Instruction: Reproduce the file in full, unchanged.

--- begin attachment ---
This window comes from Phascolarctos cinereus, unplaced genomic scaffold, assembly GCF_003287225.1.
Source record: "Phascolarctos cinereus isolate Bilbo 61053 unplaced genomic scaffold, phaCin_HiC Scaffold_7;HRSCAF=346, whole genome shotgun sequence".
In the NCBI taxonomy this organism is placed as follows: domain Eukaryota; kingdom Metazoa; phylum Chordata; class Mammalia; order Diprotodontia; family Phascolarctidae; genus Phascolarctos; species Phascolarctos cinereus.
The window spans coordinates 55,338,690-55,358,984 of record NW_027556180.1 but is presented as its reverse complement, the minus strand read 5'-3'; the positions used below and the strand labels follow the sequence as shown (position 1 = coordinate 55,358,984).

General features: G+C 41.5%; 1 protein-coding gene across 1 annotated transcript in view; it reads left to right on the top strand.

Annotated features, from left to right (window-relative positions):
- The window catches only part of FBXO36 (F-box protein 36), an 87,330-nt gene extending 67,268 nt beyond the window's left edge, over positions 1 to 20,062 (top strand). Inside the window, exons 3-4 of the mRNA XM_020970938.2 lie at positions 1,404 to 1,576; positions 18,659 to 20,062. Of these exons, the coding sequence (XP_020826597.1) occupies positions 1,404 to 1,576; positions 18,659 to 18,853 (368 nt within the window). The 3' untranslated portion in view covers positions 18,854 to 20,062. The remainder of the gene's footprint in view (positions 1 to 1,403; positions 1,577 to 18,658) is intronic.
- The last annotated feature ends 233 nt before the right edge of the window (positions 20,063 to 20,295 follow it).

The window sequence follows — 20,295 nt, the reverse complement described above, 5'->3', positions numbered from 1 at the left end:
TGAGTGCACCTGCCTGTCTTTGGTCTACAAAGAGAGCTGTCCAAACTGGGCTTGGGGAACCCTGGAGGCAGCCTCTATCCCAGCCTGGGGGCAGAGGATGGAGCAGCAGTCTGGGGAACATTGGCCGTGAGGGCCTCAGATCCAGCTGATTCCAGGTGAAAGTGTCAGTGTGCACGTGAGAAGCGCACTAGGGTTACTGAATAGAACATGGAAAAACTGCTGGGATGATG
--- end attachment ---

This window comes from Phascolarctos cinereus, unplaced genomic scaffold, assembly GCF_003287225.1.
Source record: "Phascolarctos cinereus isolate Bilbo 61053 unplaced genomic scaffold, phaCin_HiC Scaffold_7;HRSCAF=346, whole genome shotgun sequence".
In the NCBI taxonomy this organism is placed as follows: domain Eukaryota; kingdom Metazoa; phylum Chordata; class Mammalia; order Diprotodontia; family Phascolarctidae; genus Phascolarctos; species Phascolarctos cinereus.
The window spans coordinates 55,338,690-55,358,984 of record NW_027556180.1 but is presented as its reverse complement, the minus strand read 5'-3'; the positions used below and the strand labels follow the sequence as shown (position 1 = coordinate 55,358,984).

General features: G+C 41.5%; 1 protein-coding gene across 1 annotated transcript in view; it reads left to right on the top strand.

Annotated features, from left to right (window-relative positions):
- The window catches only part of FBXO36 (F-box protein 36), an 87,330-nt gene extending 67,268 nt beyond the window's left edge, over positions 1 to 20,062 (top strand). Inside the window, exons 3-4 of the mRNA XM_020970938.2 lie at positions 1,404 to 1,576; positions 18,659 to 20,062. Of these exons, the coding sequence (XP_020826597.1) occupies positions 1,404 to 1,576; positions 18,659 to 18,853 (368 nt within the window). The 3' untranslated portion in view covers positions 18,854 to 20,062. The remainder of the gene's footprint in view (positions 1 to 1,403; positions 1,577 to 18,658) is intronic.
- The last annotated feature ends 233 nt before the right edge of the window (positions 20,063 to 20,295 follow it).

The window sequence follows — 20,295 nt, the reverse complement described above, 5'->3', positions numbered from 1 at the left end:
TGAGTGCACCTGCCTGTCTTTGGTCTACAAAGAGAGCTGTCCAAACTGGGCTTGGGGAACCCTGGAGGCAGCCTCTATCCCAGCCTGGGGGCAGAGGATGGAGCAGCAGTCTGGGGAACATTGGCCGTGAGGGCCTCAGATCCAGCTGATTCCAGGTGAAAGTGTCAGTGTGCACGTGAGAAGCGCACTAGGGTTACTGAATAGAACATGGAAAAACTGCTGGGATGATG